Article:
The Troika monitors if bailout countries carry out the reforms that have been asked for, but it has now been scrutinised in turn. As there have been many concerns over how the Troika operates, the Parliament conducted an inquiry, including visits to the countries involved and hearings with people who have been involved with Troika decisions. Two own-initiative reports were adopted during the March plenary.
The Troika's work has been investigated by the Parliament since December and it is now time to draw conclusions. On Thursday 13 March MEPs vote on the two own-initiative reports, which they debated the day before. We talked to the report authors - Othmar Karas (EPP, Austria), Liêm Hoang-Ngoc (S&D, France)and Alejandro Cercas (S&D, Spain) - about how EU countries in financial difficulties should be supported in the future.
Much has happened since Greece approached its EU partners for help in dealing with the debt crisis engulfing the country in 2010. The needed loan came at the cost of having to cut social services, pensions and salaries in order to help lower its public debt. A Parliament delegation is visiting Greece on 29-30 January to find out how this cure prescribed by the Troika has affected the country.
The European Parliament started an open discussion on LinkedIn in December on a draft report on the social aspects of Troika policies in bailout countries, with the goal of involving ordinary people and including their concerns. After three months of direct consultations, Alejandro Cercas, a Spanish member of the S&D group, wrote a report, which MEPs adopted on 13 March. We spoke to him to find out his impressions about this social media experiment.
Europeans have for the first time ever the opportunity to help draft an EP report via social media. Join our LinkedIn group and advise Alejandro Cercas, who is writing a report on how the Troika - made up of the European Commission, ECB and the IMF - has affected people living in the bailout countries. You can also follow a hearing by the social affairs committee on this live on 9 January. We asked Mr Cercas, a Spanish member of the S&D group, for more details about this unique project.
European deputies and their colleagues from national parliaments met at the European Parliamentary conference from 20 to 22 January in Brussels to mark the beginning of the annual EU national fiscal policy coordination cycle. Parliamentarians want to ensure that measures aimed at reining in budget deficits and public debt take into account how the measures will affected people. They also pointed out that austerity programmes for bail-out countries currently lack democratic legitimacy.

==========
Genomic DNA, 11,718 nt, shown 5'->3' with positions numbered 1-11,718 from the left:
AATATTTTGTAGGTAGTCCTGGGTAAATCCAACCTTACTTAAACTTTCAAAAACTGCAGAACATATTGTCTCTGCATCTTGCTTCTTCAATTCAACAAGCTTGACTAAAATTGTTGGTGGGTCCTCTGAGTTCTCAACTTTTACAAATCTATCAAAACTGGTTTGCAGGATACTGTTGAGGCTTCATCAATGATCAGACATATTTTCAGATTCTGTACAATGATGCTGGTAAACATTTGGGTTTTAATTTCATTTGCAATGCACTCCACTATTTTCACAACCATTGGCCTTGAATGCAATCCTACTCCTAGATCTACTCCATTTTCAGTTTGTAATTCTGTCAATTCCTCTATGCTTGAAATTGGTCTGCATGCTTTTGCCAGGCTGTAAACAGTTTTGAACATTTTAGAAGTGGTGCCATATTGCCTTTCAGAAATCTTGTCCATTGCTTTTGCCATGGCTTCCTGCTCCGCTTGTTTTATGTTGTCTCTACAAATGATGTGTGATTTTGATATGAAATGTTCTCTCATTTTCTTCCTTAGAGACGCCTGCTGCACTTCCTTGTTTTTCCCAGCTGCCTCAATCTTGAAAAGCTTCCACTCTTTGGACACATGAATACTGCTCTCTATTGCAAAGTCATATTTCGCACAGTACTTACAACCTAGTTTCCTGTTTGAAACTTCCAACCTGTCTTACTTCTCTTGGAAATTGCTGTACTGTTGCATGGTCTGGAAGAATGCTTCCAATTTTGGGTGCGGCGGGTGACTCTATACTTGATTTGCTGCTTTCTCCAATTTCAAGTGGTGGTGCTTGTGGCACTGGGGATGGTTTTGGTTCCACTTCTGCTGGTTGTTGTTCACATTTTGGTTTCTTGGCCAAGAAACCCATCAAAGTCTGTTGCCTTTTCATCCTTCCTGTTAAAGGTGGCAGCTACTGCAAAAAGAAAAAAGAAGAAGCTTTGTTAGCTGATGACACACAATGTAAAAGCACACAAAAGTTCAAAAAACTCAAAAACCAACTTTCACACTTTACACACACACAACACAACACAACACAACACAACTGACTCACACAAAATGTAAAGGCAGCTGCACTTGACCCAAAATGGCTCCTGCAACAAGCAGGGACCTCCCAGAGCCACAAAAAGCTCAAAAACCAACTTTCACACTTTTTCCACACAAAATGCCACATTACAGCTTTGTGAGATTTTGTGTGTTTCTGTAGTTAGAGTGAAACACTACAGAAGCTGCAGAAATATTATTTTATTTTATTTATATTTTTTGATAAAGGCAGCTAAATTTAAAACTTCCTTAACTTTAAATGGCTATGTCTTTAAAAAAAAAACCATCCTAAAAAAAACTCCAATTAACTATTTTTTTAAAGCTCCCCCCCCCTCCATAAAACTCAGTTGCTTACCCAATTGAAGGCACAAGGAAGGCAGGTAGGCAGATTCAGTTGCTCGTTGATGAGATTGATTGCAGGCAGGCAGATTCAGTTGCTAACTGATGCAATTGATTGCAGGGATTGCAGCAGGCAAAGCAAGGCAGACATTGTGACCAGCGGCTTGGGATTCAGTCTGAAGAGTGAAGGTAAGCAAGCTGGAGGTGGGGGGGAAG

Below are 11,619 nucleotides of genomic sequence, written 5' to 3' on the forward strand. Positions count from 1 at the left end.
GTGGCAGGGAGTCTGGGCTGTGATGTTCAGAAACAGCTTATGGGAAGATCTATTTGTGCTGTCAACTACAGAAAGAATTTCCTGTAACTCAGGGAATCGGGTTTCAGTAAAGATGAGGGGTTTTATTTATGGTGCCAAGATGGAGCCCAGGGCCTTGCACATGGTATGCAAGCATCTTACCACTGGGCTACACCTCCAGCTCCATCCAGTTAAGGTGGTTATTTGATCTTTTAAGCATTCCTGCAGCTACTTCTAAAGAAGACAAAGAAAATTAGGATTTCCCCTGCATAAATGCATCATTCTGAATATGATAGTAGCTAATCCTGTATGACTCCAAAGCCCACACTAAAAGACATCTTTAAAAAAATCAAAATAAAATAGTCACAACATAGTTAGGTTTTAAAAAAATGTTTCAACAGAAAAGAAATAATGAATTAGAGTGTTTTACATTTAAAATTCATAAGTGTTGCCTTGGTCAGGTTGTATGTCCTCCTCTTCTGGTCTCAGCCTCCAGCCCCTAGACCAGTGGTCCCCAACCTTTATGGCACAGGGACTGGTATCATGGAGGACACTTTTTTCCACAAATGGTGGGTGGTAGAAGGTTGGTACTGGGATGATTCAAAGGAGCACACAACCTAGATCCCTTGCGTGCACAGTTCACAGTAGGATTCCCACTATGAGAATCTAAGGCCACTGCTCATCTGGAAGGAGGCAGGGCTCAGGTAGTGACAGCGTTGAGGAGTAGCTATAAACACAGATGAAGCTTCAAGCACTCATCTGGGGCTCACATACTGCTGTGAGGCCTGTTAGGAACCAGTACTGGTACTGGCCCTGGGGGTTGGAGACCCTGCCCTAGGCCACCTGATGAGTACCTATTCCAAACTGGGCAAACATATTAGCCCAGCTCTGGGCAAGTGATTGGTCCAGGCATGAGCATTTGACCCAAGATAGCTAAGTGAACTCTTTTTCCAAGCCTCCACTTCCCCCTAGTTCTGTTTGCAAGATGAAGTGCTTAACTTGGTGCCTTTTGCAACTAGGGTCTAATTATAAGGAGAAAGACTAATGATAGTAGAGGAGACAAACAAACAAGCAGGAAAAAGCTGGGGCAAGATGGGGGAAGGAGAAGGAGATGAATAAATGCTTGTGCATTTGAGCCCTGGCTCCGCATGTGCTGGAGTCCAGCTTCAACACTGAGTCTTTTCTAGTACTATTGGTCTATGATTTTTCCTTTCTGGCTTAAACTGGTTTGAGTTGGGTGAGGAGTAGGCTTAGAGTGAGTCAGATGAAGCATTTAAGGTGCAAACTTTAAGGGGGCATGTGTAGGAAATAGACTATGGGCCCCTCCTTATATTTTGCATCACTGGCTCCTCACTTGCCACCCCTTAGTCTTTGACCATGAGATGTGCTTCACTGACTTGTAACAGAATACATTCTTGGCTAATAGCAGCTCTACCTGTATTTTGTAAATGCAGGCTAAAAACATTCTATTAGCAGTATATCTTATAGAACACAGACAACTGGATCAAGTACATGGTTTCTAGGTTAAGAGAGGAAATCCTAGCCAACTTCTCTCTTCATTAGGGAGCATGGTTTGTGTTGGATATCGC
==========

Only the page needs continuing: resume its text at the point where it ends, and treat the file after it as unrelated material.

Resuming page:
The European Central Bank (ECB) has played a key role in fighting the crisis in Europe in recent years, making it important to scrutinise what it is doing. It has been part of the troika of international lenders that manage the bailouts for crisis-stricken EU countries and is preparing to take on the supervision over Europe’s largest banks. On 12 December the European Parliament votes on a report reviewing the ECB’s work in 2012, which is why we asked three MEPs from different groups about it.
How successful have the policies of the so-called Troika been in fighting the crisis in the eurozone's most affected countries? A hearing organised by the economic committee on Tuesday 5 November will look into this. Discussions will focus on the situation in Ireland, Cyprus, Spain, Slovenia, Greece, Portugal and Italy as well as on the democratic legitimacy of the reforms asked for. We talked about it with committee chair Sharon Bowles ahead of the hearing.
Economic growth is slowly returning to Europe thanks to the EU's response to the crisis, yet countries still have much to do to improve their competitiveness, according to Klaus Regling. As the managing director of the European Stability Mechanism, which is tasked with giving financial aid to troubled countries, Mr Regling is one of the best placed people to comment on how the eurozone is doing at the moment. But although he is cautiously optimistic, he warned that the crisis is not over yet.
The crisis forced Greece, Ireland, Portugal and Cyprus to accept international bailout programmes monitored by an authority that came to be known as the Troika. It was named the Troika because it was composed of representatives from three organisations: the European Commission, European Central Bank and the International Monetary Fund. Check out our two infographics for an overview of the three organisations and a timeline of the bailouts.